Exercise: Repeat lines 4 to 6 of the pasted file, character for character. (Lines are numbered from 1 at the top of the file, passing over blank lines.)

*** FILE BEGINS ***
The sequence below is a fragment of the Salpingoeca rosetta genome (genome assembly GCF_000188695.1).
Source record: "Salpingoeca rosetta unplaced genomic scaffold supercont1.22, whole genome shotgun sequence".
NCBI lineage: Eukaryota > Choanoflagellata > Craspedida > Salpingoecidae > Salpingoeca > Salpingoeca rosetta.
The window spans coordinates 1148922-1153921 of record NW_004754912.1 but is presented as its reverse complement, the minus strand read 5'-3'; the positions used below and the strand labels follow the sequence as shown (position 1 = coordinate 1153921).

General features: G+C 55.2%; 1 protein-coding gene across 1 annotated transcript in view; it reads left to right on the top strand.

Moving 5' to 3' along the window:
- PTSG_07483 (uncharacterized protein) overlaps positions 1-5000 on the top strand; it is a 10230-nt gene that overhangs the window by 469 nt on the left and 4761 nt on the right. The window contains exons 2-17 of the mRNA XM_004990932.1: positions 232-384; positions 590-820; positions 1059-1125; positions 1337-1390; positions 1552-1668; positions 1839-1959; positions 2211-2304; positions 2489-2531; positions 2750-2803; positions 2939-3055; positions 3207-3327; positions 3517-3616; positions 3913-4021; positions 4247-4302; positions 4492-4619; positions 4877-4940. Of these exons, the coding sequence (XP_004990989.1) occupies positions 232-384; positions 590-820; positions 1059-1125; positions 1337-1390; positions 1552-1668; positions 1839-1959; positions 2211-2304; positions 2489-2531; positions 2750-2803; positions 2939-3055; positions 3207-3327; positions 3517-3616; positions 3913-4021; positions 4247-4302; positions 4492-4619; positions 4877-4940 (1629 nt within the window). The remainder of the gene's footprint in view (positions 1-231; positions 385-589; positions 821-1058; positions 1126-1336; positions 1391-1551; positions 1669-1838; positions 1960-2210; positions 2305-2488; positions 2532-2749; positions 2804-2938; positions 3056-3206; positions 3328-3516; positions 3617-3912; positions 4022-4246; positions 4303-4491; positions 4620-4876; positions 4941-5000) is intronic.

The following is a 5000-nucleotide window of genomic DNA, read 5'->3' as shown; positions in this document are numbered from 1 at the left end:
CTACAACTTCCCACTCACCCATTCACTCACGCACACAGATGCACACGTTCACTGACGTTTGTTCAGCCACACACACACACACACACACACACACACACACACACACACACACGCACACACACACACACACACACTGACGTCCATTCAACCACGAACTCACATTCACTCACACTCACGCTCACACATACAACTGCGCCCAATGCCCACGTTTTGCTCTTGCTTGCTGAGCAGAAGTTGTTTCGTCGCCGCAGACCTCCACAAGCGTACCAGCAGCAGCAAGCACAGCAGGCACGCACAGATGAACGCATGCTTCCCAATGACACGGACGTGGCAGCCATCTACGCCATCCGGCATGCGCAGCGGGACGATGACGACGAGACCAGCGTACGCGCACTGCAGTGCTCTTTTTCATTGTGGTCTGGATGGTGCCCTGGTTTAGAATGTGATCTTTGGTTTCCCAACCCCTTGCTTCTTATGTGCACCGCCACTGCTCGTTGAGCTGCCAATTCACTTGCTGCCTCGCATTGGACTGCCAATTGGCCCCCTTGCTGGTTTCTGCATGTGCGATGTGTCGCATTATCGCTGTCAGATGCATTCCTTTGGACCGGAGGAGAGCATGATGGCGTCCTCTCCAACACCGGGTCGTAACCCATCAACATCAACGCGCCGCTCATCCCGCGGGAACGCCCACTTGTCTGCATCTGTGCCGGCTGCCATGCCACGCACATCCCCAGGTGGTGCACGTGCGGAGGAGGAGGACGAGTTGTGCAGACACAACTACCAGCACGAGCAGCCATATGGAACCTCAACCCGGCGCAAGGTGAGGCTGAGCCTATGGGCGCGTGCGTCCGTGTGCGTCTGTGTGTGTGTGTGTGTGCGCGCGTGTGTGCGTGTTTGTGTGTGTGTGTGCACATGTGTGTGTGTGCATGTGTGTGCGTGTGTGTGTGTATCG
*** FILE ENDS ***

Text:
The window spans coordinates 1148922-1153921 of record NW_004754912.1 but is presented as its reverse complement, the minus strand read 5'-3'; the positions used below and the strand labels follow the sequence as shown (position 1 = coordinate 1153921).

General features: G+C 55.2%; 1 protein-coding gene across 1 annotated transcript in view; it reads left to right on the top strand.

Moving 5' to 3' along the window: